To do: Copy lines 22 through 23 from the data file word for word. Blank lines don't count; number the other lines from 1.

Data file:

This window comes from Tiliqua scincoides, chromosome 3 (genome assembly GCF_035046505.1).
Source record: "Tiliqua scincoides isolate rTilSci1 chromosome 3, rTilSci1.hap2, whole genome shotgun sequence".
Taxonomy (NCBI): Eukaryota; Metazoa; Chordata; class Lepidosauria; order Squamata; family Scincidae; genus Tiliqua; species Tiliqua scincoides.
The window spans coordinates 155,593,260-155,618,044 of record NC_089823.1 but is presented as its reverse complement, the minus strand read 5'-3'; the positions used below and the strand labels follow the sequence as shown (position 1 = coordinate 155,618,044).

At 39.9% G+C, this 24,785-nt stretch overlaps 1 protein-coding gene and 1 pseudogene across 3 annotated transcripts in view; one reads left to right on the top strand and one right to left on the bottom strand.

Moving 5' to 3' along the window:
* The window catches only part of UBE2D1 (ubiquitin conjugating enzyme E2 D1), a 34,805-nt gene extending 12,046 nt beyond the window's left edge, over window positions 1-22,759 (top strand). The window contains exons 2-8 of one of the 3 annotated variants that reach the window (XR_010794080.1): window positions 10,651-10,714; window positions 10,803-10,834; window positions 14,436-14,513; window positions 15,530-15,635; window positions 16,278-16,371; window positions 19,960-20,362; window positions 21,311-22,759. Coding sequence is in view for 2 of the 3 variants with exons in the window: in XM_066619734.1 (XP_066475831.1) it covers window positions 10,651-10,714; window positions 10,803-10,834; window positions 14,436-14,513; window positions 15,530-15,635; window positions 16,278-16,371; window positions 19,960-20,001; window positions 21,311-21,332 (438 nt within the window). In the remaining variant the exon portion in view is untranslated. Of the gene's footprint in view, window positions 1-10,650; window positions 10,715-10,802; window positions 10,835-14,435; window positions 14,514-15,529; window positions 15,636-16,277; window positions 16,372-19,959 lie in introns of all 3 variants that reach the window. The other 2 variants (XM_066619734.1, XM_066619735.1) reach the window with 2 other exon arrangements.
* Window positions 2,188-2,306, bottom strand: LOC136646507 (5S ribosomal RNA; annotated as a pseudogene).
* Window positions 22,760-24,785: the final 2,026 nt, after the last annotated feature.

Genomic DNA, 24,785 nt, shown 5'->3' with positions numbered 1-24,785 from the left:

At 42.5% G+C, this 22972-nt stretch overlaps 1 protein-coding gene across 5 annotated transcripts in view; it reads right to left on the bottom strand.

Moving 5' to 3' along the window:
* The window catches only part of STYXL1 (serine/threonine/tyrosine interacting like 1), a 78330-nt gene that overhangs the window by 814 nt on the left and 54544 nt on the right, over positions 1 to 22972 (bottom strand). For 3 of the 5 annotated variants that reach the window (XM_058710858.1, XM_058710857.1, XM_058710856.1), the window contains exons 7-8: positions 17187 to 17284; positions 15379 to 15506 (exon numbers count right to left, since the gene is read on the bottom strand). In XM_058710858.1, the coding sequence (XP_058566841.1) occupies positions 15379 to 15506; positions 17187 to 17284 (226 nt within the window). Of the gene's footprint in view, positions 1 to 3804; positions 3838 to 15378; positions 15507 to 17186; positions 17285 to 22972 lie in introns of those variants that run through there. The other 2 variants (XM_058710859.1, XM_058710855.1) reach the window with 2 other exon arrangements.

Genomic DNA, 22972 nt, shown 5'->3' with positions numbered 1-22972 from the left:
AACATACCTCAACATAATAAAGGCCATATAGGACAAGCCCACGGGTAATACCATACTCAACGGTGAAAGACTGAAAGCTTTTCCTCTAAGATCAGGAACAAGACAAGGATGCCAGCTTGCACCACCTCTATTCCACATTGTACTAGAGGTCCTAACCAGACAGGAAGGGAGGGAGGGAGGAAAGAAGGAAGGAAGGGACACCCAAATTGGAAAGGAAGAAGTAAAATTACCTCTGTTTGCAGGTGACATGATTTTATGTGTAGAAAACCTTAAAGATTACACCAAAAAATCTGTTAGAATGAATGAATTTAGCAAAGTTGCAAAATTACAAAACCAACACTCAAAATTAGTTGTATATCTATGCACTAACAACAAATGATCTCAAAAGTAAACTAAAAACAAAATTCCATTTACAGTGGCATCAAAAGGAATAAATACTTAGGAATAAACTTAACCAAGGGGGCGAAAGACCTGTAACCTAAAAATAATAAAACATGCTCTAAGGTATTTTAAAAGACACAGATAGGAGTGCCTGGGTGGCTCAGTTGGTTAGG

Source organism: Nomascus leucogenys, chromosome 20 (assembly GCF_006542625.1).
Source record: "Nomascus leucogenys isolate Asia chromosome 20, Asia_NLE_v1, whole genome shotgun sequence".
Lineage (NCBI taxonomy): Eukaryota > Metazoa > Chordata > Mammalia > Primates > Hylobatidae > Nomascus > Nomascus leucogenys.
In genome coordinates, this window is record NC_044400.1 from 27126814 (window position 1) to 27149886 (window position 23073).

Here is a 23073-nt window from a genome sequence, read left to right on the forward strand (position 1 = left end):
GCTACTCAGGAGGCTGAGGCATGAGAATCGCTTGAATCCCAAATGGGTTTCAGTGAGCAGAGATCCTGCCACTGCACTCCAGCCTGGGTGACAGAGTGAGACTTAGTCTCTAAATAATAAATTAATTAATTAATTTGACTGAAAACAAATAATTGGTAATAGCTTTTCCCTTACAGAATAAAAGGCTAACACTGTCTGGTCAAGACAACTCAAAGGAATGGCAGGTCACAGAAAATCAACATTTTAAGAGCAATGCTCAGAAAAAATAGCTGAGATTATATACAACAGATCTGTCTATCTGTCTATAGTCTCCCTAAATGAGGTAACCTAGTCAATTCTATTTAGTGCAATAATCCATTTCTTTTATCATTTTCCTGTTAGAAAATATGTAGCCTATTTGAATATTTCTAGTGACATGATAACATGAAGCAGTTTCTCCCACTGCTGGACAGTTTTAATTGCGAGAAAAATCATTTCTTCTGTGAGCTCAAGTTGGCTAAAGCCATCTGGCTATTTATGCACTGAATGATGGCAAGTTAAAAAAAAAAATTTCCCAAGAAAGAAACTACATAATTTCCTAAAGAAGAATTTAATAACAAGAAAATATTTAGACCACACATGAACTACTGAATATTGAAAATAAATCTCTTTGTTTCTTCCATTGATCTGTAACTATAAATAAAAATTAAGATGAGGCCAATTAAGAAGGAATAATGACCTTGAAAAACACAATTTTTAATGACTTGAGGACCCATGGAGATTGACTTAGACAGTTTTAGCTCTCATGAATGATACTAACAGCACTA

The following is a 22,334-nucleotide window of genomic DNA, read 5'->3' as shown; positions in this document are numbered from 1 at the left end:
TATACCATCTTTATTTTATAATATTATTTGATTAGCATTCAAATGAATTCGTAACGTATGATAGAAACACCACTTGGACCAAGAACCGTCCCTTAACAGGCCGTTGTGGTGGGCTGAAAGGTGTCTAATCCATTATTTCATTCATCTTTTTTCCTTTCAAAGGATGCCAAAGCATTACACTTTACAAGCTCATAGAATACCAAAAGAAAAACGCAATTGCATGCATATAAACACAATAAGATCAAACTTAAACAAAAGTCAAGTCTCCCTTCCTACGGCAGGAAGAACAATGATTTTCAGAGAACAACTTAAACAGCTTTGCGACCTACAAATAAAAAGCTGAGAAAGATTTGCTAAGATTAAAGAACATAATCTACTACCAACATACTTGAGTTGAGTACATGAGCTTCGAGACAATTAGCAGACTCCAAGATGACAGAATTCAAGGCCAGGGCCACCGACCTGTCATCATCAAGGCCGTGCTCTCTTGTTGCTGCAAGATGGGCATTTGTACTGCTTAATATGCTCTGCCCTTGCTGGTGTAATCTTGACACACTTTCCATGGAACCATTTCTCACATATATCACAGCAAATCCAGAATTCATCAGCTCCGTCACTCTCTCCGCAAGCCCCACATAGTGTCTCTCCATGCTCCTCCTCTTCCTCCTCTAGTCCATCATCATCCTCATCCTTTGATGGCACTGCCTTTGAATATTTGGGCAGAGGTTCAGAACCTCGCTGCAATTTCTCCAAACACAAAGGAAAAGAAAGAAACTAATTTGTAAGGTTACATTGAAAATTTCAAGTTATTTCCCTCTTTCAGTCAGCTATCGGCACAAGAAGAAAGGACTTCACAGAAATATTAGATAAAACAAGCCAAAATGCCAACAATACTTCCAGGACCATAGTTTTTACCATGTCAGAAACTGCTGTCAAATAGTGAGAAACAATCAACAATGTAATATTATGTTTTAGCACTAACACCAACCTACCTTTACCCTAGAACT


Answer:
The following is a 22,334-nucleotide window of genomic DNA, read 5'->3' as shown; positions in this document are numbered from 1 at the left end:
TATACCATCTTTATTTTATAATATTATTTGATTAGCATTCAAATGAATTCGTAACGTATGATAGAAACACCACTTGGACCAAGAACCGTCCCTTAACAGGCCGTTGTGGTGGGCTGAAAGGTGTCTAATCCATTATTTCATTCATCTTTTTTCCTTTCAAAGGATGCCAAAGCATTACACTTTACAAGCTCATAGAATACCAAAAGAAAAACGCAATTGCATGCATATAAACACAATAAGATCAAACTTAAACAAAAGTCAAGTCTCCCTTCCTACGGCAGGAAGAACAATGATTTTCAGAGAACAACTTAAACAGCTTTGCGACCTACAAATAAAAAGCTGAGAAAGATTTGCTAAGATTAAAGAACATAATCTACTACCAACATACTTGAGTTGAGTACATGAGCTTCGAGACAATTAGCAGACTCCAAGATGACAGAATTCAAGGCCAGGGCCACCGACCTGTCATCATCAAGGCCGTGCTCTCTTGTTGCTGCAAGATGGGCATTTGTACTGCTTAATATGCTCTGCCCTTGCTGGTGTAATCTTGACACACTTTCCATGGAACCATTTCTCACATATATCACAGCAAATCCAGAATTCATCAGCTCCGTCACTCTCTCCGCAAGCCCCACATAGTGTCTCTCCATGCTCCTCCTCTTCCTCCTCTAGTCCATCATCATCCTCATCCTTTGATGGCACTGCCTTTGAATATTTGGGCAGAGGTTCAGAACCTCGCTGCAATTTCTCCAAACACAAAGGAAAAGAAAGAAACTAATTTGTAAGGTTACATTGAAAATTTCAAGTTATTTCCCTCTTTCAGTCAGCTATCGGCACAAGAAGAAAGGACTTCACAGAAATATTAGATAAAACAAGCCAAAATGCCAACAATACTTCCAGGACCATAGTTTTTACCATGTCAGAAACTGCTGTCAAATAGTGAGAAACAATCAACAATGTAATATTATGTTTTAGCACTAACACCAACCTACCTTTACCCTAGAACT